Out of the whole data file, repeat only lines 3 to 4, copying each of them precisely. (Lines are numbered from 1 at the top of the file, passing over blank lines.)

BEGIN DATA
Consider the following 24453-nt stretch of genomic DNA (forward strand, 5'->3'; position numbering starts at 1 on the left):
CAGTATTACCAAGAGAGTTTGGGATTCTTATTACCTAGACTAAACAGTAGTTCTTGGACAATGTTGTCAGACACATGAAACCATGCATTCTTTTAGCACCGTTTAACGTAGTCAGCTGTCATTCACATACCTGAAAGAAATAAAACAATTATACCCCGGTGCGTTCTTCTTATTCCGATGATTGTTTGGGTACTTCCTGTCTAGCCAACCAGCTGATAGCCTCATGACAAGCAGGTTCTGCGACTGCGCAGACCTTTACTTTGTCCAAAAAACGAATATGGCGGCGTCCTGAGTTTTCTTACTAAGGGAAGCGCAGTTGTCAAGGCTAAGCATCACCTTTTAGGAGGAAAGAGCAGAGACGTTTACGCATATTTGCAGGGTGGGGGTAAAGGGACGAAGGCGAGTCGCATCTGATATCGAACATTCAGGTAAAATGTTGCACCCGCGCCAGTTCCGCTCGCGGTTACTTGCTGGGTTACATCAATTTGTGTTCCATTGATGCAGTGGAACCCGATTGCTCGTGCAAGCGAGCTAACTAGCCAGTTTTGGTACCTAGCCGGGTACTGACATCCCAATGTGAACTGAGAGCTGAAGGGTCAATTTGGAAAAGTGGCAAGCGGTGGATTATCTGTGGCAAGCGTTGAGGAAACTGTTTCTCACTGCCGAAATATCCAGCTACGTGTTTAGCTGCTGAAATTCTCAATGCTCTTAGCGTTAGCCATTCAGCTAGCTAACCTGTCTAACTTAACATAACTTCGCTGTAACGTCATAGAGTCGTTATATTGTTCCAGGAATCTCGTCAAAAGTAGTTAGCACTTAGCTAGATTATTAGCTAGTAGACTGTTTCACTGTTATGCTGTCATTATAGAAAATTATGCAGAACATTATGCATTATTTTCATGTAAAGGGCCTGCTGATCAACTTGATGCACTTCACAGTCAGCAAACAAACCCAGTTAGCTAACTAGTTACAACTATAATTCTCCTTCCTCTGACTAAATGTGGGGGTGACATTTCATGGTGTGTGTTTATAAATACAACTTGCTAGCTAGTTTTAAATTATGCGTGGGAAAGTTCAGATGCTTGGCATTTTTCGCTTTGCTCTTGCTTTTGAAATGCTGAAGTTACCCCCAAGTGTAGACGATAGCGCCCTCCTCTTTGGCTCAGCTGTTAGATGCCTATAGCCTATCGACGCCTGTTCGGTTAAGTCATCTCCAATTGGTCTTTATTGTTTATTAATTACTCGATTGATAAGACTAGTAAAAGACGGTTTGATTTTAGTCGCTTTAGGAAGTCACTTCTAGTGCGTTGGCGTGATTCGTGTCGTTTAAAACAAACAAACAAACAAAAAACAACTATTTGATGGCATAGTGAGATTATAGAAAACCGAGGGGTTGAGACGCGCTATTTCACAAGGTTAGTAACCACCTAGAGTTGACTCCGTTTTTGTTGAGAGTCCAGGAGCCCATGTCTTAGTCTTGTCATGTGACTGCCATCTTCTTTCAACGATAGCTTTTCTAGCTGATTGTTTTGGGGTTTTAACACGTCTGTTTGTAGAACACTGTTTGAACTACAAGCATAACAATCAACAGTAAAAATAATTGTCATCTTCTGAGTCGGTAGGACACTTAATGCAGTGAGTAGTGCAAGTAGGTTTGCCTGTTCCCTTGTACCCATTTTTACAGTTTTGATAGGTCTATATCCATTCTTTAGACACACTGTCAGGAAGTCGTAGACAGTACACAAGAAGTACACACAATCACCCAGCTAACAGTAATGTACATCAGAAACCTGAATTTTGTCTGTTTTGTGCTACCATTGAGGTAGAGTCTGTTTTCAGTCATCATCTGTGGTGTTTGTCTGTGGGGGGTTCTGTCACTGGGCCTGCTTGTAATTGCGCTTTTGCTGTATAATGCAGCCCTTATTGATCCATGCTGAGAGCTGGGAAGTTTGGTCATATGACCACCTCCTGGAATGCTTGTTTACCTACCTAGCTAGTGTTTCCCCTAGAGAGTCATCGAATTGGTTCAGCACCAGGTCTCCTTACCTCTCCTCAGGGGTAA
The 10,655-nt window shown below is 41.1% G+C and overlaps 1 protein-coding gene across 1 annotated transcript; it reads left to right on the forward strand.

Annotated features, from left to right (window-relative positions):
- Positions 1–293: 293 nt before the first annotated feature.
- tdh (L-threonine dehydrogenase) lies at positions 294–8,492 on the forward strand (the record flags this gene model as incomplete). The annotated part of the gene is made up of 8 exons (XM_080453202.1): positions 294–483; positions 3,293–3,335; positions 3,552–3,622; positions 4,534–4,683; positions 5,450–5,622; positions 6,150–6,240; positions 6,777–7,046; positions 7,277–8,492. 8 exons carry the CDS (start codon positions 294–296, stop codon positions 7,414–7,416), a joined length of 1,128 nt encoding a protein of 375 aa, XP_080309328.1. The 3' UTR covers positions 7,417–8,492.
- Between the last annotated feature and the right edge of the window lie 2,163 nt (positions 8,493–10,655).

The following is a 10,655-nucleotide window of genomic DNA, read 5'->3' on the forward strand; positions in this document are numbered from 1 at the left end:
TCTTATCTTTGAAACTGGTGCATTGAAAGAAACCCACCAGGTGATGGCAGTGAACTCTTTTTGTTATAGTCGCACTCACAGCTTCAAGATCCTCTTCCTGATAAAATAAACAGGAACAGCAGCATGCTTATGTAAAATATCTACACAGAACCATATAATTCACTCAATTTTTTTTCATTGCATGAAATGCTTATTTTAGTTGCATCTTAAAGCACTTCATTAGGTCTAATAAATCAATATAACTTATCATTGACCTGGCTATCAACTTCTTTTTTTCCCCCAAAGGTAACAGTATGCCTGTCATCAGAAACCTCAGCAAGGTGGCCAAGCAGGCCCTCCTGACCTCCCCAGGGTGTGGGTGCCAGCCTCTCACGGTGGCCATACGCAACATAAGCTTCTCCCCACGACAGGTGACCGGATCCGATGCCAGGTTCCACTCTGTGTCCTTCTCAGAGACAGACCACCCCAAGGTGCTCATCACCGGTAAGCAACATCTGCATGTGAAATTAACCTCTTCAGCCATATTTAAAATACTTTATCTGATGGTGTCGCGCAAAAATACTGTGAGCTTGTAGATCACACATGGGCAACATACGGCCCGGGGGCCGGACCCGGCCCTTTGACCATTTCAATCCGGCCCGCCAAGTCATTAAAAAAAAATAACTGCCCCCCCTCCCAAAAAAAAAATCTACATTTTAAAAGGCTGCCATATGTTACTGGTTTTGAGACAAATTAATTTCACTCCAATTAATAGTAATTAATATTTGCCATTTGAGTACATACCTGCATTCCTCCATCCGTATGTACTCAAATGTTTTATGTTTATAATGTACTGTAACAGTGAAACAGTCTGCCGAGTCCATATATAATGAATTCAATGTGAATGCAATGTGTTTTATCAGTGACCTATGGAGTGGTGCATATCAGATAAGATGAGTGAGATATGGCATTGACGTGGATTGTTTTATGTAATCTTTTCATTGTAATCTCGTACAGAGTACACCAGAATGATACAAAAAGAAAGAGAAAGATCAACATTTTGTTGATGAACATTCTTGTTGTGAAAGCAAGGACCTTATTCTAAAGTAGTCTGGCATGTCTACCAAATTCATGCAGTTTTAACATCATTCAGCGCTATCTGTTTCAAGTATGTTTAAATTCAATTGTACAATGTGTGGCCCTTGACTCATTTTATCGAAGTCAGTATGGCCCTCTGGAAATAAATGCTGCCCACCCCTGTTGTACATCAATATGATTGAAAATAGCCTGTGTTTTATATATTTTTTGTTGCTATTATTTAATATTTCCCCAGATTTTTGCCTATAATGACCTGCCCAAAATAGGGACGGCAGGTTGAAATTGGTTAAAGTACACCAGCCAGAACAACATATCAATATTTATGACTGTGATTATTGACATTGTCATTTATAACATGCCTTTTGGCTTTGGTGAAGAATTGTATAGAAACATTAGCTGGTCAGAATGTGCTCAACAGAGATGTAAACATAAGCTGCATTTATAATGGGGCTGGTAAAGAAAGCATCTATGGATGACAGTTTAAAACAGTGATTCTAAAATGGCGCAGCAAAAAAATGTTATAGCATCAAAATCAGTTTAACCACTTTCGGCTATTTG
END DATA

The 10,655-nt window shown below is 41.1% G+C and overlaps 1 protein-coding gene across 1 annotated transcript; it reads left to right on the forward strand.

Annotated features, from left to right (window-relative positions):